Slide #216

TITLE: World Map of Guido
DATE: 1119 A.D.
AUTHOR: Guido of Pisa
DESCRIPTION: In 1119 A.D. a man called Guido of Pisa, of whom nothing more is known, compiled a work of extracts, mainly geographical, in six books. The first of these contained a description of Italy, with extracts chiefly from the 'Anonymous Geographer of Ravenna' (Slide #203), but also from the Antonine Itinerary and the Notitia Urbis. The second book gave only extracts from Isidore of Seville (Slide #205), while the third, dealing with the general geography of the earth, combined Isidorian excerpts with passages from the Ravennese. The last three books gave a chronicle reaching down to 1108 A.D., with lists of the Lombard, Frankish and German kings, and special notices of the deeds of the Pisans and Genoese against the Saracens. Two of the existing manuscripts of this work (those at Brussels and Florence) contain map-pictures, one being a T-O map of Isidorian type, and the other two works of a much higher value. The latter maps are found in the Brussel's manuscript only, and are devoted to Italy and the world.

The highly stylized world map shown here belongs to the passage where Guido roughly defines the boundaries of the three continents; it is colored, and measures 13 cm across. According to Konrad Miller, this mappamundi is perhaps a reduced sketch of a larger work, of which a piece is better represented in the sectional plan of Italy, which occurs in the same manuscript. For the most part the text agrees with familiar sources from the early medieval period - Orosius, the Ravennese Geographer, and Isidore; but the names of Barcelona, Lyons, Samaria, and others (all of which do not appear in Guido's chief sources) show that this is no mere illustration of these authors, but also included contemporary information/modifications. The form of the Mediterranean is very peculiar, and the size of the rivers and inland waters of the continents is exaggerated more than in almost any other medieval map. The strange triangular formation in which the Mediterranean from one side, and the Black Sea and Aegaean from another, run southward almost to the Sea of Ethiopia, naturally affects the shape of Africa, whose northern coast has an unusual inclination to the southeast. The Gulf of Azov, the Palus Maeotis of classical times, becomes the Meotides Paludes (center, left).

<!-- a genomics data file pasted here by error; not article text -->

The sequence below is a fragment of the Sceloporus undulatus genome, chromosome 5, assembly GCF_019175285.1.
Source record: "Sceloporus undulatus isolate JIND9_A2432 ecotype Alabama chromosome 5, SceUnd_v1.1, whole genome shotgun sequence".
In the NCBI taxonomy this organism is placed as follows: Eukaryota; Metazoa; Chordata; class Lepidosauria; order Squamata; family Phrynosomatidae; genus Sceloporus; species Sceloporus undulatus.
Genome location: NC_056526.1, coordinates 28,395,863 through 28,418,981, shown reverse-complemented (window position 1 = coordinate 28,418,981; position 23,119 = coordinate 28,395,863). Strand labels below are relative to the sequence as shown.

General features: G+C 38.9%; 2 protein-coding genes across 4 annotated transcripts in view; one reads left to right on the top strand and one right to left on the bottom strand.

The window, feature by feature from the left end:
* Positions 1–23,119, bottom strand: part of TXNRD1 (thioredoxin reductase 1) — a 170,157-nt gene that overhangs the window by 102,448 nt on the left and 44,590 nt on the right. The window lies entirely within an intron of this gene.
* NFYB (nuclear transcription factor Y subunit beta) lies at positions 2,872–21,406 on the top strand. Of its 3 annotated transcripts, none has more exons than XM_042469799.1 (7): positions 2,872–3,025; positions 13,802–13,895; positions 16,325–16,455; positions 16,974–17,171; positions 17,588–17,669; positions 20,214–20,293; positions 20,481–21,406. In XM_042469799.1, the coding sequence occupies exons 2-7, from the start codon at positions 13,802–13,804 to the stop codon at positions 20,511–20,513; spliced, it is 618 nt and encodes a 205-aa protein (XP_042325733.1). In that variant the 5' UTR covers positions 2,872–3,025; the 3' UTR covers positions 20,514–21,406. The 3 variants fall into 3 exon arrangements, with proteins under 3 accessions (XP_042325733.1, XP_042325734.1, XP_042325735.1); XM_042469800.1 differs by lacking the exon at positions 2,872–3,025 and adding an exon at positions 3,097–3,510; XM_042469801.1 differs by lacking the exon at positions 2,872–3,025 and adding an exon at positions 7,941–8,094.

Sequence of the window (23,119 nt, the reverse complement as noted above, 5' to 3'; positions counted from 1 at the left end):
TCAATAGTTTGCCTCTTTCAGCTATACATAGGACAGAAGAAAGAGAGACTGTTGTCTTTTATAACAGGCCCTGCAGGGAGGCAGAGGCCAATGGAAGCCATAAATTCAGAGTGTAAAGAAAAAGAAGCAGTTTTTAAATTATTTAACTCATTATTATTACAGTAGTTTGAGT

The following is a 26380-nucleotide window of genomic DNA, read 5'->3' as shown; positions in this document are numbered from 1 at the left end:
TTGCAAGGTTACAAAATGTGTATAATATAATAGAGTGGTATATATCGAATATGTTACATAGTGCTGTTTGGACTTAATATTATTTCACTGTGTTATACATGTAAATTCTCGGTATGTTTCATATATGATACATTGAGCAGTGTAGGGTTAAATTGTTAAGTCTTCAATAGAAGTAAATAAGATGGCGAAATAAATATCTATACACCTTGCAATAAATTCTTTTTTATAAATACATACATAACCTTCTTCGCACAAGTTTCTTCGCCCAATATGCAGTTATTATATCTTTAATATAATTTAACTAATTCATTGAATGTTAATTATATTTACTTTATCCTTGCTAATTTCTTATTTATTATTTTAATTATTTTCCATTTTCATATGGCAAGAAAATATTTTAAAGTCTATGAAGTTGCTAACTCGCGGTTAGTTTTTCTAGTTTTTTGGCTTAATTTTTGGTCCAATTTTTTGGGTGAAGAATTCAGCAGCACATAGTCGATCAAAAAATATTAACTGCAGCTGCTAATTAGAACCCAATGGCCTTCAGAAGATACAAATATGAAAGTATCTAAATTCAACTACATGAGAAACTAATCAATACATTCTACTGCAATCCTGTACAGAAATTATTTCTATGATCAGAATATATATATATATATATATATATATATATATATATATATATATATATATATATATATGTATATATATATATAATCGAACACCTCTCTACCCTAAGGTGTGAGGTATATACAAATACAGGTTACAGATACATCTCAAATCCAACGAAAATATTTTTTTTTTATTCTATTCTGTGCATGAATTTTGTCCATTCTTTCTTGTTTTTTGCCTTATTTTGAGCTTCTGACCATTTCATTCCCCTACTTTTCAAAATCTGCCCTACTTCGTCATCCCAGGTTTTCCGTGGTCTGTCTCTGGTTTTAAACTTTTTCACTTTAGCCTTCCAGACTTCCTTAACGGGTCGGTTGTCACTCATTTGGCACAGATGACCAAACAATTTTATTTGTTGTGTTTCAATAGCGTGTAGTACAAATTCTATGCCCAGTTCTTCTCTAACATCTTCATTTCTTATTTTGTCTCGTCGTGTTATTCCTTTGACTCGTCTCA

The map is colored in the style of other medieval mappaemundi with the seas in blue, except the Red Sea which is in red, the rivers are in green, relief is represented in double leaves (green inside), and the settlements are represented by legends only.

LOCATION: Bibliotheque Royale Albert Ier, MS. 3897-3919, (cat. 3095), fol. 53v.


*Beazley, C.R., The Dawn of Modern Geography, volume III, pp. 632 - 633.
*Destombes, M., Mappemondes, A.D. 1200-1500, #25.2.
*Harley, J.B., The History of Cartography, Volume One, pp. 327-28, 348, 350, Figure 18.62.
*Miller, K., Mappaemundi:Die aeltesten Weltkarten, volume III, pp. 54-57.
Wright, J.K., The Geographical Lore of the Time of the Crusades, pp. 104, 124-125.


Index of Early Medieval Maps